Skripal case: Mystery of third man in Salisbury poisoning

By Gordon Corera
Security correspondent

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Media caption, Russian spy poisoning: Why was Sergei Skripal attacked?

Was a third man involved in the Salisbury poisoning?

Reports have suggested that a man using the name Sergey Fedotov could have been in the country and linked to the poisoning of Sergei and Yulia Skripal last March, in addition to two suspects already named.

British Police say they are still investigating whether further suspects were involved.

Fedotov's name first surfaced last October in reports from the Russian news outlet Fontanka.

The investigative site Bellingcat now say they believe his was a false identity created around 2010 with no previous history - a similar profile to the other two suspects named by police.

Bellingcat claims that "Fedotov" travelled widely in Europe, Asia and the Middle East. In one case he visited Bulgaria in April 2015 at the time that a Bulgarian businessman involved in the defence industry fell ill with the symptoms of poisoning.

The businessman eventually recovered. It is not clear what made him ill.

Image source, Reuters/BBC
Image caption, Sergei Skripal, 67, and his daughter Yulia survived the attack in Salisbury

In that case, "Fedotov" is alleged to have not shown up for a return flight from Bulgaria he had booked but instead went to Istanbul and bought a last minute ticket to Moscow.

Similar behaviour has been reported as occurring after the Salisbury poisoning with him arriving just before the poisoning but failing to take a flight he had booked on leaving just after. Contrary to some reports, he is not thought to have stayed in the UK but instead taken a different route out of the country.

This may have been part of his "tradecraft" - if he had been worried that the authorities could be on his trail, he might hope they would stake out the flight he had booked on while he took a different one.

The details of his identity and travel have not been independently verified and there may well be layers of confusion surrounding the story.

In September, the Metropolitan Police released images and details of two men who used the names Alexander Petrov and Ruslan Boshirov and who were accused of smearing nerve agent on the front door handle of Sergei Skripal's house. The UK government said they were members of the GRU - Russian military intelligence.

Image source, Metropolitan Police
Image caption, Alexander Mishkin and Anatoliy Chepiga are thought to have carried out the Salisbury attack

The pair appeared on Russian TV in September saying they were innocent tourists who had merely come to England to visit Salisbury and see its famous 123 metre spire.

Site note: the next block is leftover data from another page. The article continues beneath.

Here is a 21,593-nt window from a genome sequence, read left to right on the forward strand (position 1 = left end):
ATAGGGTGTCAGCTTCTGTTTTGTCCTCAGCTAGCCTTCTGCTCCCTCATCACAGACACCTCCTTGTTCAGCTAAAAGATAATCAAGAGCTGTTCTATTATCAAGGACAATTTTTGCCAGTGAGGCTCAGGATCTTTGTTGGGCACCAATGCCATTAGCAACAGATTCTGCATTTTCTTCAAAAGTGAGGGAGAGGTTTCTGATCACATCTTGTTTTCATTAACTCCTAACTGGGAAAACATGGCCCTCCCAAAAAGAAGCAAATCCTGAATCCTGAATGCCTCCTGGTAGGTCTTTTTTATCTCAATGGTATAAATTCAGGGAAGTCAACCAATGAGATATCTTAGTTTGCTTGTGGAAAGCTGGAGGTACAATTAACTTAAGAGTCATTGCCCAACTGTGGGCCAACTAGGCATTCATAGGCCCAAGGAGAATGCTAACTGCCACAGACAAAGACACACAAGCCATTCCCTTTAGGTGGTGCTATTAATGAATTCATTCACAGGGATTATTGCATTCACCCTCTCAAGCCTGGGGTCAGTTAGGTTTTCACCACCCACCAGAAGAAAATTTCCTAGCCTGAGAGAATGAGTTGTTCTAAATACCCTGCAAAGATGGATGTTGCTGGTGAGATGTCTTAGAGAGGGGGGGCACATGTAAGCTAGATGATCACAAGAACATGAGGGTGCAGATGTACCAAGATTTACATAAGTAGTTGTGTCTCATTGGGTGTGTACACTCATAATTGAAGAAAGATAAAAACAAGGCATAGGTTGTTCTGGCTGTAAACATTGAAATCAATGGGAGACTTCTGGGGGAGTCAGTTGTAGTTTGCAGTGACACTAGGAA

They were later identified by Bellingcat as Colonel Anatoliy Chepiga and Dr Alexander Mishkin, two members of the GRU. Those names have since been confirmed by British officials.

The CCTV images released by police last September showed only the two previously named men and so any further individuals may not have necessarily accompanied the others to Salisbury but could have remained in London.

In the case of Petrov and Boshirov, the British authorities knew the names for some time before making them public in the hope that the pair might not realise they were under suspicion and so travel abroad to a place where they could be arrested and extradited. Only when that proved not to be the case were the names released.

It may well be the case that the authorities have been trying the same thing with a third man - hoping a lack of publicity may leave him vulnerable. Those hopes are likely to be dashed after this latest wave of publicity.

After their TV interview, Petrov and Boshirov (or Chepiga and Mishkin) have both disappeared and have not been seen in public or made any further statements.

Media caption, The two men suspected of poisoning Sergei Skripal and his daughter Yulia in Salisbury are seen walking to the victims' home

Kremlin spokesman Dmitry Peskov cast doubt on the latest reports.

"We only have one question, how could the use of some supposedly military grade substance in Europe in 2015 remain unnoticed?" he told the BBC.

"We don't know what the report's authors based their work on - how competent they are - who they are - and whether this is true at all."

The Russian Embassy in the UK also dismissed the reports. "We are dealing with another story planted by the British security services. They are attempting to keep alive the story of the poisoning of Sergei and Yulia Skripal using carefully managed leaks citing 'informed sources'," the embassy's spokesperson was quoted as saying.

British Police have made clear though that they remain open to the idea that others were involved beyond the two men they have already named.

"The investigation team continues to pursue a number of lines of enquiry, including identifying any other suspects who may have been involved in carrying out or planning the attack. We are not prepared to discuss further details of what remains an ongoing investigation," the Metropolitan Police said in response to the latest reports.

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